“You're turning into a gen-yoo-wine poet,” Tag noted. Beneath the banter, the steady thrum of necessity bored into him.
    Books. Books. Books, insisted the shelves. But a whisper of girl, girl, girl joined the cadence as Tag's curiosity swelled.
    "Yeah, I’ll be the next Tennyson or Wordsworth,” laughed Brooks. “Before I get back to work” —he gestured toward three unopened book crates beside the register counter—“let me grab your latte. I figured you’d need it when I saw you running.” Brooks hurried to the cafe and returned bearing an iced latte. Where would I be without Brooks?
    “Thank goodness for friends and iced lattes, right?” said Brooks as Tag took a sip and nodded with approval.
    “And books.”
    “And books,” he heard Brooks agree. 
    But Tag could wait no longer, throwing a hasty “thanks” over his shoulder as he flew up the second flight of stairs. He stood, almost reverently, outside of the RUU with latte spillage on his hand.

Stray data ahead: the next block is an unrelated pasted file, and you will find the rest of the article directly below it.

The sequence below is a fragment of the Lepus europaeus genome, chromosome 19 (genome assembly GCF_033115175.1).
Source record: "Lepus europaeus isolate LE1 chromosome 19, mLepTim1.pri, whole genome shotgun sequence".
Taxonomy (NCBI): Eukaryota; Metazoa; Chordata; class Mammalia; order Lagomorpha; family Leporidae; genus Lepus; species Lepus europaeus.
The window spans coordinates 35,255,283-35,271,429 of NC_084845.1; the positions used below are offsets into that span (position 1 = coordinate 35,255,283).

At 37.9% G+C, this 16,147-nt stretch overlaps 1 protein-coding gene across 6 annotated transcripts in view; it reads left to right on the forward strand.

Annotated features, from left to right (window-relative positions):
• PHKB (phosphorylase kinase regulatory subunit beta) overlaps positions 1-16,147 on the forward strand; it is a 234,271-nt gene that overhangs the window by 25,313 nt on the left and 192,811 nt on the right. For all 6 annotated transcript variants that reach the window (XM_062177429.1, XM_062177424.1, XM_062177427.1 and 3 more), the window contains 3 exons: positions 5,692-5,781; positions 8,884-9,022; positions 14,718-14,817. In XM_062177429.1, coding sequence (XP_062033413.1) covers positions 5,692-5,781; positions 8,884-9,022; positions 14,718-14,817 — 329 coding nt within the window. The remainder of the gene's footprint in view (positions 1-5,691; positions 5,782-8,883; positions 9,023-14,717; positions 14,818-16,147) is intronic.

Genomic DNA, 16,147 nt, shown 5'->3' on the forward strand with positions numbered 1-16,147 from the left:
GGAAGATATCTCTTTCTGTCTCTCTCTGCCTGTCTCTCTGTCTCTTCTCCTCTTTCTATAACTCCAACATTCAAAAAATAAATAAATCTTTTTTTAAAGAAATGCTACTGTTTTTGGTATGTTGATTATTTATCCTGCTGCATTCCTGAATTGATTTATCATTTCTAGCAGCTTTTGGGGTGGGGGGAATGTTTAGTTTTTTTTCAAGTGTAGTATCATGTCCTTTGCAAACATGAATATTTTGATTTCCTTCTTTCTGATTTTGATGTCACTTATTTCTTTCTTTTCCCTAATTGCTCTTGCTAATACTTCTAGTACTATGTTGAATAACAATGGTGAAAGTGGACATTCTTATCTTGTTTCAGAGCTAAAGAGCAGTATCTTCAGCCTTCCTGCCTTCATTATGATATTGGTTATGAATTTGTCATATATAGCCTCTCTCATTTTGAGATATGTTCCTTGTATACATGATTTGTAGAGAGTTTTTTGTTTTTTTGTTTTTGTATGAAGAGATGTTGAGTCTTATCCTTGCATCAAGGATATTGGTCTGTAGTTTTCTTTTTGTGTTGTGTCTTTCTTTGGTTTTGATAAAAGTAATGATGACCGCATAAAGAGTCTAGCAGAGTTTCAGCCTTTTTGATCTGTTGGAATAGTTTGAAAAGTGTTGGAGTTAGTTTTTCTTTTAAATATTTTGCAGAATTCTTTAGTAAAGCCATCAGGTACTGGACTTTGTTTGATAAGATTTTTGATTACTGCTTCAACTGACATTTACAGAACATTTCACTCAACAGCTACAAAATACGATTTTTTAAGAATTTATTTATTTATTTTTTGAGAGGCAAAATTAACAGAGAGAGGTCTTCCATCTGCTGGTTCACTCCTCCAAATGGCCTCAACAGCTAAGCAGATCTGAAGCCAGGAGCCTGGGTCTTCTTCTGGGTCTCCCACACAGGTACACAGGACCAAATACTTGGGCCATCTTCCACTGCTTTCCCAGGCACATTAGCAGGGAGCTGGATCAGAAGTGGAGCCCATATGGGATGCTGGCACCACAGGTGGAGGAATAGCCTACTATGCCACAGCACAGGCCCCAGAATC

The RUU exerted a curious magnetism for Tag. Added to the fact that the dark-haired girl had piqued his interest, and a herd of wild stallions couldn't have dragged him away. He wiped a latte-covered hand on his stained jeans and pushed open the warped door. Creeeaaak
    Low bookcases wound around in a dizzying oval. Particles of dust drifted above an armchair and a sofa, illuminated by the morning sun that beamed through a single window. Ten leather-bound volumes, ornate and meticulously crafted, were spread on a paisley rug that lay at the foot of the sofa.
    Tag stared ravenously at two identical books. Centered on their mahogany covers was an intricate symbol, shining within a gold circle. Tag snatched one of the copies just as the second book disappeared.
    Into the hands of a girl with fire and sunlight in her hair.
11.15.20: Word Count: 994
Final Draft (#7)

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2 Comments
  • Tushar Mandhan

    okay so what happened next? a conversation?? and how did you just wrote such a realistic dialogue.....i mean brooks sounded like well....there are some people i know of XD and 'gen-yoo-wine' brilliant! and tag's urge to get book..totally relatable!


    about 2 months ago
  • BriRiley

    Wow this is cool!


    2 months ago